Fireflies, a.k.a. lightning bugs, were a big event at Fourth of July picnics during my western Pennsylvania childhood. Our pack of cousins and siblings ran and yelped through the swarms after dark. Fireflies don’t bite, sting, or make noise, so no one stopped us from chasing the tiny lights while adults picked up the day’s picnic and packed the family automobiles.
Fireflies were so numerous that they could brighten the night. Little did we know that the lights, a product of the insect’s “bioluminescence,” were key to their courting ritual. The aerial dance insured fireflies would flash again next year.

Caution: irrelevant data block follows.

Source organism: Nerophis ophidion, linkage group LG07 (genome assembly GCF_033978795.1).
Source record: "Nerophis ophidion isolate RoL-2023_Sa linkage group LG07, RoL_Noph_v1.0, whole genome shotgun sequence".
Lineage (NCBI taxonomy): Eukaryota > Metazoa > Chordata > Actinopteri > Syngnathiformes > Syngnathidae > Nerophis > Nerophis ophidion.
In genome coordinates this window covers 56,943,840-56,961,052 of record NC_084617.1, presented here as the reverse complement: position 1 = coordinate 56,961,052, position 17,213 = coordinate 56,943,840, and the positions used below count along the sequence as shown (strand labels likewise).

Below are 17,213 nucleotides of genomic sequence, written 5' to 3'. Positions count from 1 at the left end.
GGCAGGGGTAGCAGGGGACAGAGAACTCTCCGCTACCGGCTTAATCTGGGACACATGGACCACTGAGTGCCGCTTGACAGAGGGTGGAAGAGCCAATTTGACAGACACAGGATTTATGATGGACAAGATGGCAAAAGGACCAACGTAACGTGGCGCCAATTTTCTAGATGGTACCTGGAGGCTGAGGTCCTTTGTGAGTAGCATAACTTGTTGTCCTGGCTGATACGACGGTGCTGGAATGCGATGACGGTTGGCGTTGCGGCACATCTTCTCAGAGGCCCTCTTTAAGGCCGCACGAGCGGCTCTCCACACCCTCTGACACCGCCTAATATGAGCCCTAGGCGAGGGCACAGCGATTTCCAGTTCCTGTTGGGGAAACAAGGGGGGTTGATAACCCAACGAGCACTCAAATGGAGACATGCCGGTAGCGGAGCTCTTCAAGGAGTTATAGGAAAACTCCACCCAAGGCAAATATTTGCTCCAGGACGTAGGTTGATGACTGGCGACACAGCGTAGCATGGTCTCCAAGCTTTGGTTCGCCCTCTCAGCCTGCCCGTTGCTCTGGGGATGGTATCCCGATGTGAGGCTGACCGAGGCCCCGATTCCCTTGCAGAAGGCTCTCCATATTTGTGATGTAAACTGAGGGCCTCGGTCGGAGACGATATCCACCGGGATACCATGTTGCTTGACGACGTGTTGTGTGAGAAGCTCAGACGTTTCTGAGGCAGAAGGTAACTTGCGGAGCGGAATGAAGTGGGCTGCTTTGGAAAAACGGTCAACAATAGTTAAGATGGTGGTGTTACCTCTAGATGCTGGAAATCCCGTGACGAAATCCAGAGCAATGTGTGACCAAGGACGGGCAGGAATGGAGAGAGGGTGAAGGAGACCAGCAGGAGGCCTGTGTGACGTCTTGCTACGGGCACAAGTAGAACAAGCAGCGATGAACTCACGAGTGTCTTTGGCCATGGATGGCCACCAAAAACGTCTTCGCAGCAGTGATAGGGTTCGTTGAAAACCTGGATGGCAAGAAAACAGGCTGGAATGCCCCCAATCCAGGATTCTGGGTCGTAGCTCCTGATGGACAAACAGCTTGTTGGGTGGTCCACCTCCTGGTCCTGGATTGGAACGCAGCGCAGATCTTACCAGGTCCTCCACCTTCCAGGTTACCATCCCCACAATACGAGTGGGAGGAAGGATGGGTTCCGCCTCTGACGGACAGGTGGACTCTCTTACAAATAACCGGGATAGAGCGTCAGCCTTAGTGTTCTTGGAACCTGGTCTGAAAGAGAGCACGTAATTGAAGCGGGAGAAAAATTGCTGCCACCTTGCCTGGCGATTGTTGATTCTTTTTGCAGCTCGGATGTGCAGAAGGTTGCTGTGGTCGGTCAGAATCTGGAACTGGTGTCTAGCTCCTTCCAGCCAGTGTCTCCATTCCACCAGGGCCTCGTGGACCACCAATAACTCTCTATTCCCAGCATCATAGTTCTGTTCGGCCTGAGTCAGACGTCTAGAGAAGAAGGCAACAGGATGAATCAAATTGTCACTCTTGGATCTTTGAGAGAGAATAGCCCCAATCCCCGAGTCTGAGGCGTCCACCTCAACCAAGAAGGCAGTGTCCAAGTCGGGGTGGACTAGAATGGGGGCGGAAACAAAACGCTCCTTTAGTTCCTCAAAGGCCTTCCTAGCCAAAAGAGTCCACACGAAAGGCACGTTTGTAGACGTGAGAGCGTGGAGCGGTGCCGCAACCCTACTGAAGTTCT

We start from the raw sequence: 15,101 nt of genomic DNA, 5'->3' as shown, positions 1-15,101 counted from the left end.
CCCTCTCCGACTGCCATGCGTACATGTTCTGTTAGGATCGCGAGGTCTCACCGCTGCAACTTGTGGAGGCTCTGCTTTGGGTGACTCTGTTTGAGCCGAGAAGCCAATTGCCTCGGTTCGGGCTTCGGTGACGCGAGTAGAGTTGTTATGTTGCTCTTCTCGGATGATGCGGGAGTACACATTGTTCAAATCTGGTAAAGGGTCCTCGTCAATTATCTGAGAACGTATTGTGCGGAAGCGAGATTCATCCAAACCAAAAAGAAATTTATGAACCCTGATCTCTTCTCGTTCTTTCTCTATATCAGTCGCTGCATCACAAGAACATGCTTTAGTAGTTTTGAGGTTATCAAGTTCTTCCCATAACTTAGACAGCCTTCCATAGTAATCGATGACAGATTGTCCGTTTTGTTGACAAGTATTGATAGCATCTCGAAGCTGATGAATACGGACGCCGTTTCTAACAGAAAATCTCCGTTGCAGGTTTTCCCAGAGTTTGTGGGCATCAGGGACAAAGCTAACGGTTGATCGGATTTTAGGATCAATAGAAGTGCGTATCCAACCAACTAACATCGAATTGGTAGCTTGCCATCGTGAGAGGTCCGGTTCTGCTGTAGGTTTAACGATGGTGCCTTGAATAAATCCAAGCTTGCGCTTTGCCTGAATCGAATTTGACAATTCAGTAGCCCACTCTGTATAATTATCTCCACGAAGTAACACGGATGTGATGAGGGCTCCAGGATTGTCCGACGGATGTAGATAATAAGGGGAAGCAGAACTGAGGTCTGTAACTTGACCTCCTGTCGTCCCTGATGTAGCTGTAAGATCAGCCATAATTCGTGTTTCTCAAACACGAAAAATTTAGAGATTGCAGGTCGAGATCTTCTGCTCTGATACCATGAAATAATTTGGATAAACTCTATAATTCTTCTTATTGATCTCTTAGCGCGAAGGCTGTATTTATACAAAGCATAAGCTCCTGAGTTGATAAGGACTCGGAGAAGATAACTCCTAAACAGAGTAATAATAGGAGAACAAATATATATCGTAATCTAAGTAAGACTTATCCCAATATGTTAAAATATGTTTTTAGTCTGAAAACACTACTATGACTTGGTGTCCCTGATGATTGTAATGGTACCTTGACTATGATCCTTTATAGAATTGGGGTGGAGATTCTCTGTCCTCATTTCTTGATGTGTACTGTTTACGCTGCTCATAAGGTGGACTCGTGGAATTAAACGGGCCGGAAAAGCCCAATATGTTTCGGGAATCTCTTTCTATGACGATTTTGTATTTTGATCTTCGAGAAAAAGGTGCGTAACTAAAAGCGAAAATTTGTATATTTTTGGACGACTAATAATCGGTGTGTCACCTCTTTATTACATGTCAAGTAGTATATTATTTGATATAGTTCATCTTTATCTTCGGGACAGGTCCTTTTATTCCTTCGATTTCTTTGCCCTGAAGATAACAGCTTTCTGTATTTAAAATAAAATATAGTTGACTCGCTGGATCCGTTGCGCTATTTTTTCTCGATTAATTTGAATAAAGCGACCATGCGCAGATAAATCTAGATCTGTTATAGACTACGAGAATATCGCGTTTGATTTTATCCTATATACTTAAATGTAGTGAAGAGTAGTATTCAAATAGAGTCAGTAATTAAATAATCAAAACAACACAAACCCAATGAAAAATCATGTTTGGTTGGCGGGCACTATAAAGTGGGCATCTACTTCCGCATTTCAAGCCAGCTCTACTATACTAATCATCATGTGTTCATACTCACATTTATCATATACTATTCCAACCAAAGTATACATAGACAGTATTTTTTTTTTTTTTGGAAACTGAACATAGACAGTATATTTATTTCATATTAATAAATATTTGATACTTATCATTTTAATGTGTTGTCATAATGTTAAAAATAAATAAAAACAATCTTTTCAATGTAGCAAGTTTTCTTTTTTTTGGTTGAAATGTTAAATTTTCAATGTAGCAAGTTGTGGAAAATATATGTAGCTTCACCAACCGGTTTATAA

Unfortunately, they aren't so numerous any more. As with many stories of insect decline, human practices impinge on the insect's ability to feed, overwinter, and reproduce.
To learn more, see the complete article at https://www.zip06.com/living/20200708/where-did-all-the-fireflies-go.
In 2019, the Xerces Society for Invertebrate Conservation published an extensive report on the state of firefly survival titled “Conserving the Jewels of the Night.” (Free download at bit.ly/Jewels-of-the-Night.)